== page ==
How Mary planned to move the body of Jesus herself is a question that will never be answered. The journey from their homes on the morning following the Sabbath had to be one painful step after another. They were heading to carry out their last act of service to their dead Lord. The women were going to apply more spices to the dead body of the one they thought was the Messiah. More tears, more pain, and more heartbreak were all they expected that morning.
They were faithful, which is admirable, but they were also terribly wrong. They were serving a plan of their own understanding and God of their own making. They forgot what Jesus had told them and let that dictate their view of Jesus.
Jesus told them on multiple occassions that He was to go to Jerusalem, be betrayed, die and on the third day He would rise again. They had front row seats across from the tomb available and could have simply waited there for Sunday morning to see the Resurrection live and in color. Yet, their view of the coming Resurrection was blocked out by their pain, their fear, their sorrow and even disappointment in Jesus. All they could see was their dead leader.
On the road to Emmaus in Luke, the two disciples go so far as to explain to Jesus how He let them down – they thought (past tense) He was the Messiah, but obviously not as He is dead. They were living in the shadow of the Cross and they let that cover their whole lives. They had forgotten all about the Resurrection.
We as Christians can get stuck here as well, even today. The shadow of the Cross can hang over us, we are aware that Jesus died for us and that He suffered on our behalf. We are aware that this makes most of the world hate us just like they hated Him and that the world is a really rough place. The leaders of the world still would think little of crucifying Jesus today if He threatened their position. That is some scary stuff and the truth of the Cross can make us feel powerless by itself.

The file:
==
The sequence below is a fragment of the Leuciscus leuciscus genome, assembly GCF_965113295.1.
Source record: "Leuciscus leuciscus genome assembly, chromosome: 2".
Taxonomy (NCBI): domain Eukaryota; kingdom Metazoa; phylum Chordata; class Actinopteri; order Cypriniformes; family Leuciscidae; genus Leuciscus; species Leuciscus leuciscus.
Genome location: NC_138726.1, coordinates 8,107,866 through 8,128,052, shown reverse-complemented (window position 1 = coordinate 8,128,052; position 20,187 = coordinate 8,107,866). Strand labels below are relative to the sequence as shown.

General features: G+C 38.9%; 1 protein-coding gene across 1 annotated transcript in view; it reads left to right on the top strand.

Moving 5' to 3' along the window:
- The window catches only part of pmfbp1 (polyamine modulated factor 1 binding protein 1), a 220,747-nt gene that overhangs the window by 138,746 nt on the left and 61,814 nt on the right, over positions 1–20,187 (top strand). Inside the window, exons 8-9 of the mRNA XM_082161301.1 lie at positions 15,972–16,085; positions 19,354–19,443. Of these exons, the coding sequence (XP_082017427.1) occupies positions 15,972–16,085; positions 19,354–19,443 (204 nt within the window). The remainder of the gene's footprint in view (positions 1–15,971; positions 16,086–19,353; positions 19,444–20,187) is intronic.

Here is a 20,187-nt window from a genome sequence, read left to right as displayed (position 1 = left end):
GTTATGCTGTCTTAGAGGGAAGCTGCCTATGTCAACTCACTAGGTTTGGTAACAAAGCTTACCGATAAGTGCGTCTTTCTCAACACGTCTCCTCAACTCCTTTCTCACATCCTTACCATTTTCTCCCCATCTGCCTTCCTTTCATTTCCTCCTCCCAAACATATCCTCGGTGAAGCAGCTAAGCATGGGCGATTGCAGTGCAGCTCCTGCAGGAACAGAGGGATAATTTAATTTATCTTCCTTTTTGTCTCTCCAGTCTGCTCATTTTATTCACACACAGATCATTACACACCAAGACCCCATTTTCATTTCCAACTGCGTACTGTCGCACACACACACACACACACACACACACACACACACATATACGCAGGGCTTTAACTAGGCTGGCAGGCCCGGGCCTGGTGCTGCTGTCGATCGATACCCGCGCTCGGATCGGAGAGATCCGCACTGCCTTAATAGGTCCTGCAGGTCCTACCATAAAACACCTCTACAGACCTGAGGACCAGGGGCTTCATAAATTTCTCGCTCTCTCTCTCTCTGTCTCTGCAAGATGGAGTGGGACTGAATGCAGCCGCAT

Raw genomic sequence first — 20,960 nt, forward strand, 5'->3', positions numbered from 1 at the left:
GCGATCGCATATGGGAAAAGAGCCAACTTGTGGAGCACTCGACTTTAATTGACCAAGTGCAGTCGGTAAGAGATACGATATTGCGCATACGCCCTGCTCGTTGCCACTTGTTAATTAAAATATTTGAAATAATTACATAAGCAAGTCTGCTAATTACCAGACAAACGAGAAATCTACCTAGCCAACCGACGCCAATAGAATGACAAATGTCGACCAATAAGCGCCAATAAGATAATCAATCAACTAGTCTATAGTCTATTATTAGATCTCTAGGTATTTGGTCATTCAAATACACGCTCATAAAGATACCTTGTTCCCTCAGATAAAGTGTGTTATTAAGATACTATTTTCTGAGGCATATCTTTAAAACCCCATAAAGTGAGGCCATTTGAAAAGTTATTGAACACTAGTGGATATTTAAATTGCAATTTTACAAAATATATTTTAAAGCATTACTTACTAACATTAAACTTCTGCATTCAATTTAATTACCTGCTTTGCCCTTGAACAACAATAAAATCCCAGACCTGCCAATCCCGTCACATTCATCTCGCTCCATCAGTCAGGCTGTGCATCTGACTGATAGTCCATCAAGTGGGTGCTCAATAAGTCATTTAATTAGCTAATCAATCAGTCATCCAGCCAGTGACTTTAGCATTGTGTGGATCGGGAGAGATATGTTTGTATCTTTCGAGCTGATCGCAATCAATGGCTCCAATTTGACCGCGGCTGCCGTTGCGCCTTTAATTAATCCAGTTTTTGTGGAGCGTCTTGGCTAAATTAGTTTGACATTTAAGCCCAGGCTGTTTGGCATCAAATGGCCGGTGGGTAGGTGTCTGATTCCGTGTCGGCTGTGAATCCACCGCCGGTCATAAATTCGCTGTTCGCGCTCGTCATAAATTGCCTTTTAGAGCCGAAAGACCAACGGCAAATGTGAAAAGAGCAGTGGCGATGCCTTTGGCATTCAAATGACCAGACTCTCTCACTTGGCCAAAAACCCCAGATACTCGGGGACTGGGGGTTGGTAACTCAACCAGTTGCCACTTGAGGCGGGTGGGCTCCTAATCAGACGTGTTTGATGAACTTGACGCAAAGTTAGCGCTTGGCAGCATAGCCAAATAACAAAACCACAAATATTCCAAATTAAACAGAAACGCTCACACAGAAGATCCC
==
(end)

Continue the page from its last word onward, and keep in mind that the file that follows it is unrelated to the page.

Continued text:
If we forget the promise and power of the Resurrection, we are left as the disciples were 2000 years ago in our locked upper room hiding from the scary world. “Lord, please come and save me before all the evil in the world takes over” is the cry.
Alternatively, we seek refuge for our fear and pain in dead religion like Mary Magdalene going to the tomb to serve her dead Lord. She is expecting to see a dead Jesus. We can get caught up in service of the One who died for us in sorrow, fear and pain without also embracing the One who rose in victory. Our walk is about mourning, sadness and loss rather than victory and joy. Thankfully, Jesus doesn’t leave us there if we are willing to listen to Him.
When the women go to the tomb of Jesus on that Sunday morning 2000 years ago, they do so with heavy hearts. A man can only take so much loss. Yet after seeing the angel of the Lord and the empty tomb, everything is different: